“The Stanford community has made this area of campus a popular, relaxed gathering spot for decades, but it’s time for something more,” said University Architect David Lenox. “The Town Center Project will reuse and revitalize these memorable spaces to create a distinctly Stanford place, both with new settings and new uses for familiar places. We want to create a welcoming, comfortable gathering spot, shaped by invaluable input from our community, for engagement, joy, and creative expression.”

An aerial rendering of town center

The Town Center Project will cover the area roughly extending from Tresidder Memorial Union and White Memorial Plaza to Canfield Court and Meyer Green, including the bookstore and post office buildings. Photo: LMN Architects

Community voices in planning process

In 2019, Stanford began researching options and garnering input from students and from across the community for new ways to use the area. Robust community engagement included 15 formal focus group meetings, a campus-wide town hall meeting, and more than 50 informal and small-group conversations, as well as online input. Planners also consulted with outside experts and visited community spaces at other institutions.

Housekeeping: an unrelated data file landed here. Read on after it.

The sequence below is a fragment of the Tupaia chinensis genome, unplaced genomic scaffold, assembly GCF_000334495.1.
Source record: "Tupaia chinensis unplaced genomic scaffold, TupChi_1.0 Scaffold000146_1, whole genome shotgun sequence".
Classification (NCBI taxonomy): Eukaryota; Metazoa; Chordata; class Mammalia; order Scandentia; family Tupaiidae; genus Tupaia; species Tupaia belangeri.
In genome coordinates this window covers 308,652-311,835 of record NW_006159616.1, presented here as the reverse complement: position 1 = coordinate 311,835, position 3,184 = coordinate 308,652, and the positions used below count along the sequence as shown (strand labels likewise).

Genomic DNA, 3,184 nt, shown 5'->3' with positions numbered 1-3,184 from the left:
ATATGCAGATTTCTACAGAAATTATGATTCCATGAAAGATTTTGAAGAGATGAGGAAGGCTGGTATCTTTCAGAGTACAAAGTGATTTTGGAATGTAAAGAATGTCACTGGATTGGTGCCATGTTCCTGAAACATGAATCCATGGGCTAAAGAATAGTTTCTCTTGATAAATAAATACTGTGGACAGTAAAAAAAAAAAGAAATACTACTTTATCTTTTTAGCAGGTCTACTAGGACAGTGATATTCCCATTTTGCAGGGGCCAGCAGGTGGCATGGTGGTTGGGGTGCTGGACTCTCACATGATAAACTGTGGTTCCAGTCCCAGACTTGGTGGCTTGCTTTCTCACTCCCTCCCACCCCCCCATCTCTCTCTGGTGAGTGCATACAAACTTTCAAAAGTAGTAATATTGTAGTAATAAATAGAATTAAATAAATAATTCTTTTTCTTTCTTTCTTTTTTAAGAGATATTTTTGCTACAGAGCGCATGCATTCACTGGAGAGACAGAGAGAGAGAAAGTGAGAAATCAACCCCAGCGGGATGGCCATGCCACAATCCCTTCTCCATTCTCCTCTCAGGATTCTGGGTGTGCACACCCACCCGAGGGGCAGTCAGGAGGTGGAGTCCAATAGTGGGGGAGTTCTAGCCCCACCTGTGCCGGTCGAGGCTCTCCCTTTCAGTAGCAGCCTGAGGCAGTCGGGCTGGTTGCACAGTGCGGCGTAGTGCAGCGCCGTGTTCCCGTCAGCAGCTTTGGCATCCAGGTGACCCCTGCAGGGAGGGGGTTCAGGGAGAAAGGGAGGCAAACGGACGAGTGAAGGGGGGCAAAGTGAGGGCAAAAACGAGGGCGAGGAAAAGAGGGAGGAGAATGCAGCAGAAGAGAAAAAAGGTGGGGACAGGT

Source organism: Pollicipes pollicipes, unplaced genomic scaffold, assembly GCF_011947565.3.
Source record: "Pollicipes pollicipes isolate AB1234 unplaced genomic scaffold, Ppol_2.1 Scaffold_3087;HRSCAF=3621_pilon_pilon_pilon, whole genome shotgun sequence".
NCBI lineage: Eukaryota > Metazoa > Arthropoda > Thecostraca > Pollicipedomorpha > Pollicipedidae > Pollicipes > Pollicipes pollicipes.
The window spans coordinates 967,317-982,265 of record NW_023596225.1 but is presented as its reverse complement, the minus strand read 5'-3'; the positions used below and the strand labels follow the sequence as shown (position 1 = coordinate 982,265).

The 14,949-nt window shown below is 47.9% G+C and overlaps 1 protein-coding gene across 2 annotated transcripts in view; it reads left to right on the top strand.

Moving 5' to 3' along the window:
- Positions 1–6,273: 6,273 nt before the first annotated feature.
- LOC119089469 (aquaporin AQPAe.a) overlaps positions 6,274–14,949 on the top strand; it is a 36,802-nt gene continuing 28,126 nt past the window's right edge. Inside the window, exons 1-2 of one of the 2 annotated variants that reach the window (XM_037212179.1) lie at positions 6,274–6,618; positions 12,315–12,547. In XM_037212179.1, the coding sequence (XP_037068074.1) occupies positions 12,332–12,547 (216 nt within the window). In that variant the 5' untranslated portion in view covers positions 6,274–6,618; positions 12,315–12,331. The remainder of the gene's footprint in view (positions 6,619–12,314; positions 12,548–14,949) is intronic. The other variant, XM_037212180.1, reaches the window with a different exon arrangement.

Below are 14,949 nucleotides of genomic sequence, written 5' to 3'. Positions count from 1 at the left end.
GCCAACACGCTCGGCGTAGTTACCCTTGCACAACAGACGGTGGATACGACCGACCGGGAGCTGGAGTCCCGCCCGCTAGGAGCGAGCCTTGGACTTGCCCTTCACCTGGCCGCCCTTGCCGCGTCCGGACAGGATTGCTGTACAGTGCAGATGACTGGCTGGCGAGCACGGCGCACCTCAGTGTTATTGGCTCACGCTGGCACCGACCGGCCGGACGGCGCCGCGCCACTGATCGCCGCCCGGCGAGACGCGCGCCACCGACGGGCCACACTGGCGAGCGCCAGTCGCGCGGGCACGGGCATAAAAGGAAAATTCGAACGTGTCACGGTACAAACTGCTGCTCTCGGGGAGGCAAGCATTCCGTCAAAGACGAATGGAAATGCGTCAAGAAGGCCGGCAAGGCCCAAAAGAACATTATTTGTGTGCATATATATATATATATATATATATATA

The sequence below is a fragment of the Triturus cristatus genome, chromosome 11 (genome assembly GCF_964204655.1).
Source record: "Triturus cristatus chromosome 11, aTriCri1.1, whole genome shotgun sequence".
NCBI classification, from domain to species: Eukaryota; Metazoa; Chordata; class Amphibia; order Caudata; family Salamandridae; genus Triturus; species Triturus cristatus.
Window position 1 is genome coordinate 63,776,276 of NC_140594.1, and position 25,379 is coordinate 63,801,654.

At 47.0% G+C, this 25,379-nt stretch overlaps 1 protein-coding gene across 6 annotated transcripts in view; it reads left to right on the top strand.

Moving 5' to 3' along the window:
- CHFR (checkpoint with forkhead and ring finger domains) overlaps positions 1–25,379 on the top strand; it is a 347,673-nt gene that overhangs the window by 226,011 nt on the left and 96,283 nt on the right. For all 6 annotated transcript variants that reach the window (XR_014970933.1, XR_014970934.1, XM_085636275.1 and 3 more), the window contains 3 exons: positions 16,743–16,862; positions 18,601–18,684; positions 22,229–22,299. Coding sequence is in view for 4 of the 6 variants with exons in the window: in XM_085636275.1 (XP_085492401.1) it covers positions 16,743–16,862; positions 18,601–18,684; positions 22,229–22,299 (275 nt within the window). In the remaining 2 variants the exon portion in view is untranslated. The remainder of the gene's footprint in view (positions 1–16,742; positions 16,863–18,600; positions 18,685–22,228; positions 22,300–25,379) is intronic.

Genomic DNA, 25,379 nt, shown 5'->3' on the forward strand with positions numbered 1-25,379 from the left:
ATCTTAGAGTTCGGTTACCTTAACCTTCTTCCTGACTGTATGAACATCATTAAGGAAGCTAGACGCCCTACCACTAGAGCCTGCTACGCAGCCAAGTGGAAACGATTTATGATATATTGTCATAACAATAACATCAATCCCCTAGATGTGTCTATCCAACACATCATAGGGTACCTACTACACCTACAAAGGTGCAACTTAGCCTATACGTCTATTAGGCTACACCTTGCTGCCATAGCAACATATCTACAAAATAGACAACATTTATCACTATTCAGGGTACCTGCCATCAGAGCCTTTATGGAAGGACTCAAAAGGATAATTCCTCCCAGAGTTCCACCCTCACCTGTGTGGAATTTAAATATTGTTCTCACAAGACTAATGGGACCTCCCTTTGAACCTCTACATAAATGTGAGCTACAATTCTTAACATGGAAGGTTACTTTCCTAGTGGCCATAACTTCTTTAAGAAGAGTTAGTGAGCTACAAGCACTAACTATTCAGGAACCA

The pandemic slowed those efforts and, as campus life resumed, prompted the university to take a fresh look at the extensive pre-pandemic planning in light of changes in routines, needs, and habits. Included in that effort:

  • Open houses, with opportunities to learn more and comment, are scheduled to begin Feb. 8-9. These sessions, along with coming online feedback tools, will give community members a further voice in plans for facilities, operations, and infrastructure.

  • While planning continues, pilot programming and other engagement activities will offer windows into what’s coming and inform adjustments.

  • The Town Center Advisory Committee, with membership from across the campus community, will continue to advise planners.